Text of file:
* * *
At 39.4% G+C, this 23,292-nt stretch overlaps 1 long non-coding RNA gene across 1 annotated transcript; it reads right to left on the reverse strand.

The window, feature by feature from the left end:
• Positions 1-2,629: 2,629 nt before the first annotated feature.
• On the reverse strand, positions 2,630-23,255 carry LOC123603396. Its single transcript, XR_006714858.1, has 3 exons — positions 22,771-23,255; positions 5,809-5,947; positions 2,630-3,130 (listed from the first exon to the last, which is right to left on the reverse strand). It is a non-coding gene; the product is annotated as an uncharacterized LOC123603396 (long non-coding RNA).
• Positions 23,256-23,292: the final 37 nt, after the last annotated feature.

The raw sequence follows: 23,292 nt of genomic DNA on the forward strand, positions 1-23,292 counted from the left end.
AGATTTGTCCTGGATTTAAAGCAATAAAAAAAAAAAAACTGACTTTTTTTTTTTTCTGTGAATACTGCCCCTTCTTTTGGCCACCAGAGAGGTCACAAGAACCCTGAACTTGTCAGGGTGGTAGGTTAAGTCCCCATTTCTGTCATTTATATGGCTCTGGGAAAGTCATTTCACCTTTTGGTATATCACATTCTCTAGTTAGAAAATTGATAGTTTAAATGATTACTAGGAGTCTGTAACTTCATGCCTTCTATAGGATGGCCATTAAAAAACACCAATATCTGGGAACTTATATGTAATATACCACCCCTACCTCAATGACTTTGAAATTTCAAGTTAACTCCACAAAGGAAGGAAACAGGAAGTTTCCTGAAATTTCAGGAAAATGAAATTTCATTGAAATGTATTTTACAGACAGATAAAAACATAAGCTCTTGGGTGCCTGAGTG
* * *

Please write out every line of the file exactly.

At 39.4% G+C, this 23,292-nt stretch overlaps 1 long non-coding RNA gene across 1 annotated transcript; it reads right to left on the reverse strand.

The window, feature by feature from the left end:
• Positions 1-2,629: 2,629 nt before the first annotated feature.
• On the reverse strand, positions 2,630-23,255 carry LOC123603396. Its single transcript, XR_006714858.1, has 3 exons — positions 22,771-23,255; positions 5,809-5,947; positions 2,630-3,130 (listed from the first exon to the last, which is right to left on the reverse strand). It is a non-coding gene; the product is annotated as an uncharacterized LOC123603396 (long non-coding RNA).
• Positions 23,256-23,292: the final 37 nt, after the last annotated feature.

The raw sequence follows: 23,292 nt of genomic DNA on the forward strand, positions 1-23,292 counted from the left end.
AGATTTGTCCTGGATTTAAAGCAATAAAAAAAAAAAAACTGACTTTTTTTTTTTTCTGTGAATACTGCCCCTTCTTTTGGCCACCAGAGAGGTCACAAGAACCCTGAACTTGTCAGGGTGGTAGGTTAAGTCCCCATTTCTGTCATTTATATGGCTCTGGGAAAGTCATTTCACCTTTTGGTATATCACATTCTCTAGTTAGAAAATTGATAGTTTAAATGATTACTAGGAGTCTGTAACTTCATGCCTTCTATAGGATGGCCATTAAAAAACACCAATATCTGGGAACTTATATGTAATATACCACCCCTACCTCAATGACTTTGAAATTTCAAGTTAACTCCACAAAGGAAGGAAACAGGAAGTTTCCTGAAATTTCAGGAAAATGAAATTTCATTGAAATGTATTTTACAGACAGATAAAAACATAAGCTCTTGGGTGCCTGAGTG